5G will transform the way we live and work and is predicted to become the technological driver of the 5th Industrial Revolution (4IR). 5G promises to offer unparalleled data capabilities and connectivity that will enable the automation of a wide range of industries including retail, agricultural, and automotive businesses.
However, 5G will also permit disruptive technologies and thereby create new vulnerabilities in the collection, management, decipherment, and protection of data and cause new cybersecurity issues.
5G and the near future
The performance goals of 5G are unequalled for wireless networks, but it will not be available extensively until the 2020s. Grounded in the false assumption that 5G will replace fibre optic, currently questions arise of which will be better. However, 5G wireless and fibre optic networks are counterparts and in tandem will offer a more unified Internet experience across fixed and mobile applications. Without 5G, fibre lacks mobility and without fibre, the ground-breaking goals of 5G would be difficult to achieve and a dense fibre network is needed. Thus, the vast expected growth in connectivity and data emplaces fibre as the backbone for 5G effectiveness.
Fibre optics and 5G wireless networks
Compared to legacy copper systems, fibre optic consists of high-speed wireline networks that offer improved speed, security, and bandwidth. Fibre optic technology is used in long-haul networks since signals can travel as far as 65km without losing strength.
Fibre is increasingly used in urban areas and access networks rather than copper since copper can only transfer a gigabit signal for about 90 metres and a fibre-to-the premises (FTTP) configuration is necessary to avoid losing signal strength.
5G will function as the mobile fronthaul of a networking system, but Internet traffic will travel mostly across fibre as its backbone and backhaul. The customer experience will be improved by better small cell wireless access points used in 5G, but its quality and reliability will depend on the wireline (fibre) network carrying traffic to and from the 5G small cells.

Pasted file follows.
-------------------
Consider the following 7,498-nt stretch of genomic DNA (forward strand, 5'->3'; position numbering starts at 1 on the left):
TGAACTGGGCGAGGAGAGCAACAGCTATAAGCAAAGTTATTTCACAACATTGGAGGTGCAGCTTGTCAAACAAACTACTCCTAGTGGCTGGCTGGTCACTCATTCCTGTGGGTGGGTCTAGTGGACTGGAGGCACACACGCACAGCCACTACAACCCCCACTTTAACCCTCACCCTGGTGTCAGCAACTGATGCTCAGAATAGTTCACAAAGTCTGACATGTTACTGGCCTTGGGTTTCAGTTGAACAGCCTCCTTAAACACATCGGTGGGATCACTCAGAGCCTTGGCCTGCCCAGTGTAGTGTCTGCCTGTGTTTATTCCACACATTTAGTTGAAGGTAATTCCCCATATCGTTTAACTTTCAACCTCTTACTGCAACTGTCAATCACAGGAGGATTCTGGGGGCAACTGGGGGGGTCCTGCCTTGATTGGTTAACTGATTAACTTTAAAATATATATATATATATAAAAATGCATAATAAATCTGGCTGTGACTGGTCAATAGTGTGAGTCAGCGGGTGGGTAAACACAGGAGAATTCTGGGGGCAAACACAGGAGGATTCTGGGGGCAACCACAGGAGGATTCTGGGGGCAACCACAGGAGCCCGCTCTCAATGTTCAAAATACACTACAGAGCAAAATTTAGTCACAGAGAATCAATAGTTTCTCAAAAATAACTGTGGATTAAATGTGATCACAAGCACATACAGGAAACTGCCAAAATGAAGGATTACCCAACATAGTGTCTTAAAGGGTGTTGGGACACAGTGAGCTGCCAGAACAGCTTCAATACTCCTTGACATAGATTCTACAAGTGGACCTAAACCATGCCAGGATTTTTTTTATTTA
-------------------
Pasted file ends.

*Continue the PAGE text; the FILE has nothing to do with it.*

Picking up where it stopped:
The evolution of wireless networks
The new generation wireless technology was preceded by early 20th century devices developed in 1946 by Motorola and Bell System which used the Mobile Telephone Service to connect to calls. This was the first instance of a radio telephony network for commercial use and was referred to as Zero G or 0G. 0G was an analogue telecommunication which required the use of push-pull techniques to connect calls.
In 1981, Bell Laboratories introduced the first-generation telecommunication technology called advance mobile phone system (AMPS), a new deployment of first-generation wireless telecommunication. 1G devices used analogue technology with communication on certain frequency bands using Frequency Division Multiple Access (FDMA). Conversations were full duplex, meaning users could talk and listen at the same time. Devices were equipped with direct dialling and no operator was required to connect a call.
The second generation (2G) cellular telecom networks were launched on the GSM standard in Finland by Radiolinja in 1991. After 2G was launched, the previous mobile telephone systems were retrospectively labelled 1G. Phone conversations on 2G networks were digitally encrypted and were significantly more efficient on the spectrum allowing for far greater mobile phone penetration levels, and introduced data services for mobile.
3G was introduced by NTT DoCoMo in Japan, in 2001. Although initially limited in scope, 3G Technology provides higher data transfer rates and seamless global roaming which enable users to move across borders using the same number and handset. It also allows for previously unavailable services like video calls, video conferencing, online conference call, mobile TV, online gaming, etc.
As the successor of 3G, 4G offers more bandwidth and the Always Best Connected (ABC) character of 4G provides the service with the most suitable network to LTE-Advanced devices, the most prevalent 4G network often referred to as ‘true 4G’ or 4.5G.
The predicted performance goals of 5G wireless networks will outperform previous wireless network generations. 5G wireless networks will provide nearly 100% network availability, less than 1 millisecond latency, 1,000 times the bandwidth and 10 gigabit-per-second (Gbps) speeds. 5G wireless networks will use higher frequency millimetre waves with exponentially higher bandwidth and no latency.
Moving from macro cells to small cells
4G macro cell towers rely on radio frequency spectrums but will not achieve the growing speed, latency and bandwidth that will be required to meet the demand in coming years. 5G telecoms companies will include modifications to change from large cell towers to low cost, low power small cell sites that will transmit and receive signals from devices within a small coverage area.
This will bring the fibre backbone closer to the end-user, allowing for use of higher frequency waves and significantly improving the quality of experience when using wireless devices. Full-fibre networks will provide the solution to the challenges of implementing 5G technology.
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